The most recent fundraising totals for political parties in Alberta help paint a picture of the province’s political landscape.
When it comes to raising money, Alberta’s two main parties have out-earned the other parties by hundreds of thousands of dollars, according to Elections Alberta’s Q3 report.
Political scientist Feodor Snagovsky said these Q3 fundraising numbers show a sign of a healthy democracy, with a two-party system clearly established.
He referenced the Progressive Conservatives, who governed for more than 40 years with little alternation of power until the NDP’s “orange crush” in 2015.
In a startling turn, Rachel Notley’s NDP won a majority government in Alberta on May 4, 2015, ending the 44-year reign of the Progressive Conservatives.
“Now that we’ve moved to a two-party system, I think that’s a really good thing,” he explained.
“There are challenges to the governing party not just from within, but actually two parties that could conceivably form government.”
Prolife Alberta earned third place for fundraising in Q3 with $51,126.94.
The group, which has never held a seat in the Alberta legislature, raised more money than the Alberta Party and Liberal Party combined.
Richard Durr, executive director for Prolife Alberta, said he believes his party’s fundraising totals can be attributed to some Albertans directing their money towards a specific set of values.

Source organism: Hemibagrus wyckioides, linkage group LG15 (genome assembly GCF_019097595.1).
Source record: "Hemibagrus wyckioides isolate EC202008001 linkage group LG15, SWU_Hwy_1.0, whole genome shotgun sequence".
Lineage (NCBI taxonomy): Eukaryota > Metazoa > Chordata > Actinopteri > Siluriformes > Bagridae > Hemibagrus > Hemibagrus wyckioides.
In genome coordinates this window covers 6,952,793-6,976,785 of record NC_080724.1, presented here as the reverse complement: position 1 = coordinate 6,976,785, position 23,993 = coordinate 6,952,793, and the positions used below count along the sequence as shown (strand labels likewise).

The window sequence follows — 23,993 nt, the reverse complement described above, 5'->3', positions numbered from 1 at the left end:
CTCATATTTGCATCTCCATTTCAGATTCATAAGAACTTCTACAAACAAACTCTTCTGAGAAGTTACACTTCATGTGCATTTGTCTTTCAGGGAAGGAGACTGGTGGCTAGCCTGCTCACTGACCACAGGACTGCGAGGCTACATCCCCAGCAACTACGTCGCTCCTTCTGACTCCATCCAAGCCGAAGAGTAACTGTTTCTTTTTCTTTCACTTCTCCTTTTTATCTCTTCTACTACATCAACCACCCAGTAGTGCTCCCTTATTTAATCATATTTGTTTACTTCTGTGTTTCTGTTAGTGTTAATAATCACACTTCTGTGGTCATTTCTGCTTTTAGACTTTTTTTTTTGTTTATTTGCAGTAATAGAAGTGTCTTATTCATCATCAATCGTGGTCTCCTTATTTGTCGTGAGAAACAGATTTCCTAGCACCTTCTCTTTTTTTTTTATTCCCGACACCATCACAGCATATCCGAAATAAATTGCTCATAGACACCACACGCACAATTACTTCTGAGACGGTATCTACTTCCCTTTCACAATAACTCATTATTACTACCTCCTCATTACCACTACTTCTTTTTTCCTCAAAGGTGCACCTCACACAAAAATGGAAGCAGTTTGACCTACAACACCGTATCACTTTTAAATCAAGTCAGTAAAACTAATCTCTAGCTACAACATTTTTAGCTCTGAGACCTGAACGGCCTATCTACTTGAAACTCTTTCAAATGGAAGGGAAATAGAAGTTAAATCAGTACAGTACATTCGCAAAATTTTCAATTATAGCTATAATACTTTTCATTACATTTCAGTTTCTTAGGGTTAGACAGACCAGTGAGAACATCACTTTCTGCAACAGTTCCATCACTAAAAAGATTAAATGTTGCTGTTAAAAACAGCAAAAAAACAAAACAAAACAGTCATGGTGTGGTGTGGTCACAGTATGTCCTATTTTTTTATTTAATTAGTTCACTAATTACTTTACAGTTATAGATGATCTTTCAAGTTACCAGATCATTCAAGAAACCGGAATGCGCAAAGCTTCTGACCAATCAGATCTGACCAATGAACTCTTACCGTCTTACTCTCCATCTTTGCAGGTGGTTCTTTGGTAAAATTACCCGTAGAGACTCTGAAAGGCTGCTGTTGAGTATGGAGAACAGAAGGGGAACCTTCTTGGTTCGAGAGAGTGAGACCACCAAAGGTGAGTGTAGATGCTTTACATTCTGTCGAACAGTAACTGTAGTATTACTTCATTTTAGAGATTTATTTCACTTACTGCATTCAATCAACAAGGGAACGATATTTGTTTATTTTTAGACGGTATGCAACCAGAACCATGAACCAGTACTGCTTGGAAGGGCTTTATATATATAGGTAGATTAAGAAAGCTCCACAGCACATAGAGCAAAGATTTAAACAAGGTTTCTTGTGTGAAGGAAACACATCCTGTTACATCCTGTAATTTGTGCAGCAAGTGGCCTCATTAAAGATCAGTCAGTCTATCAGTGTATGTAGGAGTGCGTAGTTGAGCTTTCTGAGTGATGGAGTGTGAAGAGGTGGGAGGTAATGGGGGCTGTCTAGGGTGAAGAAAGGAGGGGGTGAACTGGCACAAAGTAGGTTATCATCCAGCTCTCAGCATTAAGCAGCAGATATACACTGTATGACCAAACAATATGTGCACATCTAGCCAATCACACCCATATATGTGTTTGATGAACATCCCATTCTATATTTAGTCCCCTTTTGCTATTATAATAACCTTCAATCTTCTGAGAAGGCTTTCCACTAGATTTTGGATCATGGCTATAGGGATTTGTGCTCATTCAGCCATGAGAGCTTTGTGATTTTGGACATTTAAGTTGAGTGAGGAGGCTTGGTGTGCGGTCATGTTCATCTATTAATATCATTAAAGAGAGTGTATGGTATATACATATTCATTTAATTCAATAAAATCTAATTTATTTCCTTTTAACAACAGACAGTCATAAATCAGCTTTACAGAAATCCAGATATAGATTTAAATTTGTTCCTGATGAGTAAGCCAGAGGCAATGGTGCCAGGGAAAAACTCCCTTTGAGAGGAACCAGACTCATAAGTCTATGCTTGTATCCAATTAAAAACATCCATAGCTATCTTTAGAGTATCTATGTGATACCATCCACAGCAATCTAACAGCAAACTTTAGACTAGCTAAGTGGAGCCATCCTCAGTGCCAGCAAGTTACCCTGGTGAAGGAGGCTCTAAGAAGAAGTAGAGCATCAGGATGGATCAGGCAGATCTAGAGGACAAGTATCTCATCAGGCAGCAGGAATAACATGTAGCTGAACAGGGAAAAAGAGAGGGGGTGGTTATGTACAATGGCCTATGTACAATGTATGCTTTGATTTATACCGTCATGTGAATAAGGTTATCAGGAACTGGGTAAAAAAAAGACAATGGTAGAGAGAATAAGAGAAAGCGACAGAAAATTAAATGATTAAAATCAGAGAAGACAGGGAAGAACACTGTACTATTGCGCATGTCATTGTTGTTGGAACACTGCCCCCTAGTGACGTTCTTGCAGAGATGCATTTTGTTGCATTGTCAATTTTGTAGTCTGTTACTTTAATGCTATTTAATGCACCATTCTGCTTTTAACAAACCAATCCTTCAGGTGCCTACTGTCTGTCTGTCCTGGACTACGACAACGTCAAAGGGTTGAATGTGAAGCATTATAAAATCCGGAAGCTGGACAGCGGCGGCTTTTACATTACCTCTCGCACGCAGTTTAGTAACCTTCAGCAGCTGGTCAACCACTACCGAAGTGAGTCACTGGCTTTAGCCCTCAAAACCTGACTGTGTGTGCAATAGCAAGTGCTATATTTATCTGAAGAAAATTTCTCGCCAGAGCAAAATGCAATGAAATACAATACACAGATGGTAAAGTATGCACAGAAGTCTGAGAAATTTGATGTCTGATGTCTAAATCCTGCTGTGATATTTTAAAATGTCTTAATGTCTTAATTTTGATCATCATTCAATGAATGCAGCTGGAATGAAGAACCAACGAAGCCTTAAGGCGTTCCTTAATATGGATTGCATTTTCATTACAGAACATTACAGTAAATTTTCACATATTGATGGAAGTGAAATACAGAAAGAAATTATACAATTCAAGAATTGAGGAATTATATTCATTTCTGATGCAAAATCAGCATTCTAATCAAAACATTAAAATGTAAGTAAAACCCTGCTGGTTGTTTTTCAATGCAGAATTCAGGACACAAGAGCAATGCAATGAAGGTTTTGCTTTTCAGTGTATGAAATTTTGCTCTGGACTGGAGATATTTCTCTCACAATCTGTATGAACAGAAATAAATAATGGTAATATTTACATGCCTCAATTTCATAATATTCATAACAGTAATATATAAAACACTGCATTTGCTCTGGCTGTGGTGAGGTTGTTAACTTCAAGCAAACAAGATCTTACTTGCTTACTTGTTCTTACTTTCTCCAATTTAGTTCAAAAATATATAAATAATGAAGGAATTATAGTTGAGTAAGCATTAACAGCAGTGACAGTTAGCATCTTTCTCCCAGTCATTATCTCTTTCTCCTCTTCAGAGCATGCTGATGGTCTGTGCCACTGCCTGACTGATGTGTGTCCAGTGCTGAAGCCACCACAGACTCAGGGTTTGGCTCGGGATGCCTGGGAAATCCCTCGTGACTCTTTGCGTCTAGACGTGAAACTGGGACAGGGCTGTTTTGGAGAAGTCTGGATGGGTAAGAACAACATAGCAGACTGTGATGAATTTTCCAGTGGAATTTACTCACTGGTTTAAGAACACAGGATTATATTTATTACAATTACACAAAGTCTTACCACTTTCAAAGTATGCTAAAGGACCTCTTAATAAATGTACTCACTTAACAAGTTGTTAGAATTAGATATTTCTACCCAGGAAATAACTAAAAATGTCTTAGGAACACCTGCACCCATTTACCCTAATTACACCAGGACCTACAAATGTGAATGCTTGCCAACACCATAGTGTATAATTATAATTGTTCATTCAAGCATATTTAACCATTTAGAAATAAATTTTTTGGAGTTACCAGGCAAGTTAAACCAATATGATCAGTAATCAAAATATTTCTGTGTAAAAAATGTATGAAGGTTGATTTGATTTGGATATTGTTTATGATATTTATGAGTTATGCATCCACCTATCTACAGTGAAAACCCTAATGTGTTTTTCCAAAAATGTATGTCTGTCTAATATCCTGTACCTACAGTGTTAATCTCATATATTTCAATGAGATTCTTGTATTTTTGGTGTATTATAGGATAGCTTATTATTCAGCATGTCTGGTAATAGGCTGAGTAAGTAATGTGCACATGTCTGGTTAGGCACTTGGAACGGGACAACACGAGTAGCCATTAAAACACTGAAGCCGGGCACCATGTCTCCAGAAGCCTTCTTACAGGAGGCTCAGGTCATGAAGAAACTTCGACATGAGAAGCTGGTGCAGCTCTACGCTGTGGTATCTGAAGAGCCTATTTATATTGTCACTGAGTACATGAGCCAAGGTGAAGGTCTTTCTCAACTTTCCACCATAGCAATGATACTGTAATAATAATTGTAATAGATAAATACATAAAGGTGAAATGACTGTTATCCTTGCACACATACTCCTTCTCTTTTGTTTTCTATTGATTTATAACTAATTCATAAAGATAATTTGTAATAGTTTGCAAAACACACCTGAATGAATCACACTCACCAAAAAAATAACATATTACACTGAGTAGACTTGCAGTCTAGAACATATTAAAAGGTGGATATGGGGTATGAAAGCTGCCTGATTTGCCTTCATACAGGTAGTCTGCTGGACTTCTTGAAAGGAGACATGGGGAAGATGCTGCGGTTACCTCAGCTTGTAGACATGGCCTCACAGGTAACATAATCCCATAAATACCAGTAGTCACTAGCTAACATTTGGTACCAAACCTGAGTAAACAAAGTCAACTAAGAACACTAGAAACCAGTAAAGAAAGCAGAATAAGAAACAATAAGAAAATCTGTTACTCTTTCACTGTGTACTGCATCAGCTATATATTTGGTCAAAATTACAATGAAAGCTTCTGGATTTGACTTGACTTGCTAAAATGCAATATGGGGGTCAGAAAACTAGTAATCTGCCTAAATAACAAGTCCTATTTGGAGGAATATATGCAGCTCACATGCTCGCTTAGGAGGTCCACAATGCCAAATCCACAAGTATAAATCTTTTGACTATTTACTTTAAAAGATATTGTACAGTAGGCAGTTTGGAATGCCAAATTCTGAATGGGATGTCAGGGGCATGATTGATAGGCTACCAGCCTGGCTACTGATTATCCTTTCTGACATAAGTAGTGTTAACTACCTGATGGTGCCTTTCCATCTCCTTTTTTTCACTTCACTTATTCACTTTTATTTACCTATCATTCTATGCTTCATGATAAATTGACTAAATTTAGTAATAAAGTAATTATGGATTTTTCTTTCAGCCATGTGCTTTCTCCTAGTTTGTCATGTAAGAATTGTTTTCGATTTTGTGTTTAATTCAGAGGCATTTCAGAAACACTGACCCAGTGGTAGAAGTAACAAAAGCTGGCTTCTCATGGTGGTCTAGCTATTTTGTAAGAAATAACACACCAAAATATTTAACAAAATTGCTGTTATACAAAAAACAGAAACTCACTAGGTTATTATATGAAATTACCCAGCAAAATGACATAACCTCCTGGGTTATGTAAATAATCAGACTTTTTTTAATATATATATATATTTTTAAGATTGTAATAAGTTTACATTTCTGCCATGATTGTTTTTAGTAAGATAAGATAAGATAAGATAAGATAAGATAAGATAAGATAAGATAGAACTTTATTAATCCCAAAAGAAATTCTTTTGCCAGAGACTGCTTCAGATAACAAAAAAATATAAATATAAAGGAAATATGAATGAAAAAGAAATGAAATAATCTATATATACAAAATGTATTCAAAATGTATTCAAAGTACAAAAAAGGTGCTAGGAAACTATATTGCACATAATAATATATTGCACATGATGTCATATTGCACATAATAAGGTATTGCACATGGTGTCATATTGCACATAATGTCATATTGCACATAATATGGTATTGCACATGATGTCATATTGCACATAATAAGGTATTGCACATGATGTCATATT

“There’s a two-party system, as it were, and both parties are neglecting to address right to life issues and the beneficiary of that is our association,” Durr said.
Durr said it would be a “wait and see approach” if the party put forth any candidates for the next Alberta election.
Snagovsky said a party that has earned fundraising dollars without a clear path for nominating candidates can mean a singular idea has resonated with a group of Albertans.
“There are different kinds of political parties. Some try to form government and some try to pursue a particular ideology or one policy platform,” he explained.
Whereas people who might otherwise donate to the Liberal Party or Alberta Party might be more interested in supporting a party that could actually form government,” he said.
“The people who are supporting abortion groups have no hope — they aren’t sitting around thinking that party will eventually form government.”
Alberta Party leader Barry Morishita said he is hoping to help his party capture some more attention — and fundraising dollars — in the next election.
Morishita said he expects growth to take a bit of time.
“We haven’t had a breakthrough… it’s going to take a lot of effort to push us over the hump.”
Snagovsky said he’s not sure that Alberta will see a three- or four-party race, partially because of the first-past-the-post system.
“The party with the most votes wins, so it doesn’t leave a whole lot of room for third parties to emerge because they end up splitting the vote,” he explained.
“That’s what happened with the PCs and the Wildrose Party and one of the reasons why they ultimately formed the UCP.”
“They compete for attention from voters for sure,” he said.
“The reality is a lot of the times political parties aren’t changing too many minds. They are mostly competing on who can get the voters to consider their issues the most important.”
Elections Alberta said Q4 fundraising will be released on Jan. 31, 2022.